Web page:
What I love about capoeira is its mix of music, history, strategy, gaming, balance, strength, flexibility, creativity, daring, control, spirituality and community. Playing capoeira you learn to better understand where you begin and end. You learn how to interact with people in a physical and mental conversation that happens inside the roda (the circle) while the rest of your capoeira community claps and sings beautiful songs, building a ring of energy around you. There are different games within capoeira – some slow and beautiful, some fast and aggressive, and some devious and tricky. Each capoeira group has its own look and style within the different games of capoeira.

my son Daniel (aka 'Moska' meaning 'fly') is a quick and graceful capoeirista

My  18 year old son plays capoeira too. He started a couple years after I did, and plays a million times better than I do. It is one of the things that binds us, something that we do together, and a place where we share experiences and friends. So capoeira has become a part of our family and community life as well.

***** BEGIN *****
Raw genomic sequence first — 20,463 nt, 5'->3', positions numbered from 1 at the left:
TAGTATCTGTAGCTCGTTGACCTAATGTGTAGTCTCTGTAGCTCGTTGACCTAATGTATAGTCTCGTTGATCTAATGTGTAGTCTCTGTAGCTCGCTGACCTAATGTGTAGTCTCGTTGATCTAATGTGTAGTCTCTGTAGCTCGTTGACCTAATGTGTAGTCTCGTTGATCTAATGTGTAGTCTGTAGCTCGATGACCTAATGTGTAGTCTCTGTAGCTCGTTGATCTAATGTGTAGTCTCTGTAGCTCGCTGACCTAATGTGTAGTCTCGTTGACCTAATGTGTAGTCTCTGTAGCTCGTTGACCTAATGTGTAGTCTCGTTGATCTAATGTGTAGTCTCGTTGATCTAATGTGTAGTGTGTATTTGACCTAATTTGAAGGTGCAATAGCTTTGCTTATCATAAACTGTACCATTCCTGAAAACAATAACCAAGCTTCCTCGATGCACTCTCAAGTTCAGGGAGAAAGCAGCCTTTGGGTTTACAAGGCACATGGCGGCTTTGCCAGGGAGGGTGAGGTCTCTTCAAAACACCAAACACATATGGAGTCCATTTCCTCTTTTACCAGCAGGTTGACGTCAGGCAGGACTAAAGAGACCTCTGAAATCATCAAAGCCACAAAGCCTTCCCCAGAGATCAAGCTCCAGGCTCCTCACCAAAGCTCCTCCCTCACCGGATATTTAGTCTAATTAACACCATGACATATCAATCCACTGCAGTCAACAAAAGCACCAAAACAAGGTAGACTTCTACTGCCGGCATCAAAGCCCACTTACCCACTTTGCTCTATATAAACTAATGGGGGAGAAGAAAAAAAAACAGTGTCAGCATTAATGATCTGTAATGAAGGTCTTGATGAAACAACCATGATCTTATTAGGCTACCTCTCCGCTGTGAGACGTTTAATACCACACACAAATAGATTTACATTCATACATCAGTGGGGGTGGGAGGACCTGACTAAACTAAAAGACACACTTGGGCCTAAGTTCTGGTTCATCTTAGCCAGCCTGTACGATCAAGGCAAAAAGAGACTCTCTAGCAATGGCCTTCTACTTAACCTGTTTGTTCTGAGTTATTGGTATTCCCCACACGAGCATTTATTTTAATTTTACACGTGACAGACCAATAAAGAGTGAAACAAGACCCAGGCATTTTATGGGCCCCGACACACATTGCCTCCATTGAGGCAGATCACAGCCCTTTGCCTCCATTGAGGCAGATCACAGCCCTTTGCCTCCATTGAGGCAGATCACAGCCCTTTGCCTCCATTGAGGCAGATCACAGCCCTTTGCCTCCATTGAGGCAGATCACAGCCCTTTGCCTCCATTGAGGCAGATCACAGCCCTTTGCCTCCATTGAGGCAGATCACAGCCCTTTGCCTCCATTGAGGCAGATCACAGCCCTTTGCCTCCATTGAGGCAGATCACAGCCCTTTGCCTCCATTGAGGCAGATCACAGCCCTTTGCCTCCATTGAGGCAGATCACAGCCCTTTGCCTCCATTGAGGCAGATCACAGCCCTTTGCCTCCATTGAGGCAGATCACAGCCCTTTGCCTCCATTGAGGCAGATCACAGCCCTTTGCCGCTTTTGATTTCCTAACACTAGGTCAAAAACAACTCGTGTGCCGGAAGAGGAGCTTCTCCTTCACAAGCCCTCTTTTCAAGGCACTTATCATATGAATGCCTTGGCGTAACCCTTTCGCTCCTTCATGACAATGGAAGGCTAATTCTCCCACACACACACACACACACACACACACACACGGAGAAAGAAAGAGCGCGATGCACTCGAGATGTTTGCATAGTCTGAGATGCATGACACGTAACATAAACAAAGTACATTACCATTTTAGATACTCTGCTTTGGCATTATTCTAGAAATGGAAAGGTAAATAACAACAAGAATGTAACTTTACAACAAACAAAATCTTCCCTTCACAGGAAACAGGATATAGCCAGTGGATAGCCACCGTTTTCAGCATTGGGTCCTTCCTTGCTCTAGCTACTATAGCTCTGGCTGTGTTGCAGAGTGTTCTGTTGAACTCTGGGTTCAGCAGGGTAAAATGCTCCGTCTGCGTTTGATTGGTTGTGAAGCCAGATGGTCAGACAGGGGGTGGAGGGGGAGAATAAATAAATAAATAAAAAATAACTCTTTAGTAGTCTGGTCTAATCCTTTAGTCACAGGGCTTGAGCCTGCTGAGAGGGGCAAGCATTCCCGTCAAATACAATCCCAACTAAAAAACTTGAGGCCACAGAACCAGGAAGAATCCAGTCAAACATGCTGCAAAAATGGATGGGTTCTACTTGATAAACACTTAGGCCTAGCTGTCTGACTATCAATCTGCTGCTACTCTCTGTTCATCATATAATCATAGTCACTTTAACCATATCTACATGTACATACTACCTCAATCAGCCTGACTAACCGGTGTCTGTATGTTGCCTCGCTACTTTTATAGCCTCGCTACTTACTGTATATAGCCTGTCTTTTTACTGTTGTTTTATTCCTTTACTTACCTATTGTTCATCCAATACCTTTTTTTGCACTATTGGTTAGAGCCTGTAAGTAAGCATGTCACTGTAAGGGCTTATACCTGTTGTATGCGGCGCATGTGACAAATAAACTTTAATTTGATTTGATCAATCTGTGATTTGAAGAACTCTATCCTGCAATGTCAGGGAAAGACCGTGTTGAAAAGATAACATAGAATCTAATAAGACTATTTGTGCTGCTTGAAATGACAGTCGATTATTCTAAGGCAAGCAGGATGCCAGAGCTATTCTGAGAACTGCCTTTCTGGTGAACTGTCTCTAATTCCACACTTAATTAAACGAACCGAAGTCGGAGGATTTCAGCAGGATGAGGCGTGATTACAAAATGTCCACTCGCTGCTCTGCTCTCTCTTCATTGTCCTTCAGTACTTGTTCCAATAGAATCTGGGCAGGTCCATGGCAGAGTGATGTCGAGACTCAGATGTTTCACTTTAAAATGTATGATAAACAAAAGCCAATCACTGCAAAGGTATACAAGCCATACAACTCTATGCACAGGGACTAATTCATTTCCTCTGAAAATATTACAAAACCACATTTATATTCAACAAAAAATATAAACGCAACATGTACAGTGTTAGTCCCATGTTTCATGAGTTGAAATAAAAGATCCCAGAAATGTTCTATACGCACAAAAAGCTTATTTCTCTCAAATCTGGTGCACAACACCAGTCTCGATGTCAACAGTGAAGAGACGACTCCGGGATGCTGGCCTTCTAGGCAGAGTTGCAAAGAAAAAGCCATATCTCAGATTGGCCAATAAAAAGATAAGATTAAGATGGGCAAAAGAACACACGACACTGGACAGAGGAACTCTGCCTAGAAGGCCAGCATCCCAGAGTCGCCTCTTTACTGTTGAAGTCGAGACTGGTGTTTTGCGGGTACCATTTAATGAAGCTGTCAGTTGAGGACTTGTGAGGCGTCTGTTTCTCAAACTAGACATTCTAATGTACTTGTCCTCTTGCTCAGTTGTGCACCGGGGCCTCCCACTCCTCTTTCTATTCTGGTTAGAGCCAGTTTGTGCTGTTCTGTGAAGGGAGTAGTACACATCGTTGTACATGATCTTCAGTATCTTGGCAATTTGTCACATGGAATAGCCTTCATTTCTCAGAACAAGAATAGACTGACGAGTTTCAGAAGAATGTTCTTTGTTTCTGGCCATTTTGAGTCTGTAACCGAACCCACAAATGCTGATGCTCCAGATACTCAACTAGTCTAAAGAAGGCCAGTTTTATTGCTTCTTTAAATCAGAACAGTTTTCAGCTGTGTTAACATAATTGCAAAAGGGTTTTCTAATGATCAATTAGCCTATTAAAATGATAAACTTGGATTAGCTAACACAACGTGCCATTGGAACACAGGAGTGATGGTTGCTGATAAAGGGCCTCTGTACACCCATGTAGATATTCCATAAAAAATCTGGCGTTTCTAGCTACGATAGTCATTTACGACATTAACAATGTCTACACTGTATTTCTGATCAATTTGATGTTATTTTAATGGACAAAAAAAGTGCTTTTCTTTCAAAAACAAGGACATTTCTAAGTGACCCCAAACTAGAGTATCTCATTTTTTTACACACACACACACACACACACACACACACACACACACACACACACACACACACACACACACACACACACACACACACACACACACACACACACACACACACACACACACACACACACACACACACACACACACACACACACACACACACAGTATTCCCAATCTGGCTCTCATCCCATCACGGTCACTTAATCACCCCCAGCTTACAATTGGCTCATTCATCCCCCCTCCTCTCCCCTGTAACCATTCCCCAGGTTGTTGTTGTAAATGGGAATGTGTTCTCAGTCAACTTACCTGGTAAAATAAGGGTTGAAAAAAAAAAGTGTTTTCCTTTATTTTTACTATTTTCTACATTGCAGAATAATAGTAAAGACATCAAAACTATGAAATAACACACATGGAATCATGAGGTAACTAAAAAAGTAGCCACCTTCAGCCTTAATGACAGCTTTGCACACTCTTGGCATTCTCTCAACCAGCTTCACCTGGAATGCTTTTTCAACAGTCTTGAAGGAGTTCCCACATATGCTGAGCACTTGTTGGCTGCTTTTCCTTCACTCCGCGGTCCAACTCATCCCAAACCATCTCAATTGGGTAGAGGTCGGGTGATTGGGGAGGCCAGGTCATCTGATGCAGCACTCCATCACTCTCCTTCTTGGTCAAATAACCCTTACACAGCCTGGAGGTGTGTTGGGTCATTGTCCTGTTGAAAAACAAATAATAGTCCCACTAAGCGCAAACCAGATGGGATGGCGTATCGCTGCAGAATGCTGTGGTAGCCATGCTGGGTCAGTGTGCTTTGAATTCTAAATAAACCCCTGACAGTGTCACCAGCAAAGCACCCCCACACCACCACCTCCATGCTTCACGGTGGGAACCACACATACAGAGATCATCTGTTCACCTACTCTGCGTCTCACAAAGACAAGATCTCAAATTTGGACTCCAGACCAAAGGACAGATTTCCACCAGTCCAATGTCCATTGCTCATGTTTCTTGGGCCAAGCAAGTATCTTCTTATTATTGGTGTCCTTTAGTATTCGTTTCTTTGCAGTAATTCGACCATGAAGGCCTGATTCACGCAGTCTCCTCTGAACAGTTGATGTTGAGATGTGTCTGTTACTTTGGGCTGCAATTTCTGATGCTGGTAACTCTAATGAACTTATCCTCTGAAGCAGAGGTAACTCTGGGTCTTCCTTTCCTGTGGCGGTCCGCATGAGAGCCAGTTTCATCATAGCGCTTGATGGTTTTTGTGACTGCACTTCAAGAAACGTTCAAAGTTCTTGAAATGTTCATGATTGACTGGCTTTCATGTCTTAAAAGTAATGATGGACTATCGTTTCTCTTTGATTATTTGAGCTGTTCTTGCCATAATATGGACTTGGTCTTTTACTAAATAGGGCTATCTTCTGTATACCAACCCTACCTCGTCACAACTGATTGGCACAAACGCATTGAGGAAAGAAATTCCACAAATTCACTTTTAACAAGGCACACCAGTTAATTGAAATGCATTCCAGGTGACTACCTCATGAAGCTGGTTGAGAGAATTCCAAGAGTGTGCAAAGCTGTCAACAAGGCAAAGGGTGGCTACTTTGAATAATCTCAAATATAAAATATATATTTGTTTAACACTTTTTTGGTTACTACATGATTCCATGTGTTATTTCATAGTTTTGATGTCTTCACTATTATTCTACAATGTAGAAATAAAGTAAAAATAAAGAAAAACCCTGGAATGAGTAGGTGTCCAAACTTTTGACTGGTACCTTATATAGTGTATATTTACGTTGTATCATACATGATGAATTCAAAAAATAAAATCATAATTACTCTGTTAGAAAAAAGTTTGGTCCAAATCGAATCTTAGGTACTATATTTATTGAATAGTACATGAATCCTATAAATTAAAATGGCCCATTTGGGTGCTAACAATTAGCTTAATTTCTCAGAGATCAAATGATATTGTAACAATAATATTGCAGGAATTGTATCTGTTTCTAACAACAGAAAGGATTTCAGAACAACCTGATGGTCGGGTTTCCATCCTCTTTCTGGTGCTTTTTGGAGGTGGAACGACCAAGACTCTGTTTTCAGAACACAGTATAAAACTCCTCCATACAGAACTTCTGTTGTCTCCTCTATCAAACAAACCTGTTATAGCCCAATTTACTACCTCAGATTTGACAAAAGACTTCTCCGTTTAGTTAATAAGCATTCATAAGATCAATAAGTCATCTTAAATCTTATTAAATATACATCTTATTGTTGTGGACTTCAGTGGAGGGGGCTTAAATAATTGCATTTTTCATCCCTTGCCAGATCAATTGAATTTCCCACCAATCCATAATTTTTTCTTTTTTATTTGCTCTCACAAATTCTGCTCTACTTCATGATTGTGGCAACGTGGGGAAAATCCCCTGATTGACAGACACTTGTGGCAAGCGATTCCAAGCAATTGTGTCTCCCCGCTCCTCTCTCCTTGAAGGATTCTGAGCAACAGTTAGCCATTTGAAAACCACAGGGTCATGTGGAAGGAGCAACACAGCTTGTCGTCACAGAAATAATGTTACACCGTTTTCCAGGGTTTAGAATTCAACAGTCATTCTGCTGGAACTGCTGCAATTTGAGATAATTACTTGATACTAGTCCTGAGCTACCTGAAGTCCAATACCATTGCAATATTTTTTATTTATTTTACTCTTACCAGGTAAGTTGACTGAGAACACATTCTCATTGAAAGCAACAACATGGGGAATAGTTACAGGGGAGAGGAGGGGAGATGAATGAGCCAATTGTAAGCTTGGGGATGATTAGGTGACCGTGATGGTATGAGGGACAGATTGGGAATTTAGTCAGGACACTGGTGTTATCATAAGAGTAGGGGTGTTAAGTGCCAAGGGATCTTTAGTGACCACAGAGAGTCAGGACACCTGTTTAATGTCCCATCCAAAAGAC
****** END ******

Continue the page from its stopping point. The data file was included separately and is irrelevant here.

The history of capoeira is a bit fuzzy.  Some say that it was how the chained slaves taken to Brazil from Africa fought their masters.  Other say it was how slaves trained in secret to overthrow their masters – they disguised their fighting as a dance. Yet others say that the game came from Africa to Brazil and morphed there as a result of the many cultures and traditions that were mixing and mingling, including the native populations of the area.

Capoeira was an underground thing until the 1920s. It was outlawed and people were imprisoned, whipped or beaten for practicing it. Now things are quite a bit different. Capoeira is Brazil’s national sport and people of every social class and color play, in about every country of the world.

There’s a beautifully thorough and interesting book (if you’re into history) called Capoeira: the Jogo de Angola from Luanda to Cyberspace by Gerard Taylor. It traces the roots of capoeira from various countries in Africa through the slave trade to Brazil and onward. Not enough is yet known and proven about where capoeira actually comes from and how it changed over time to the game it is today.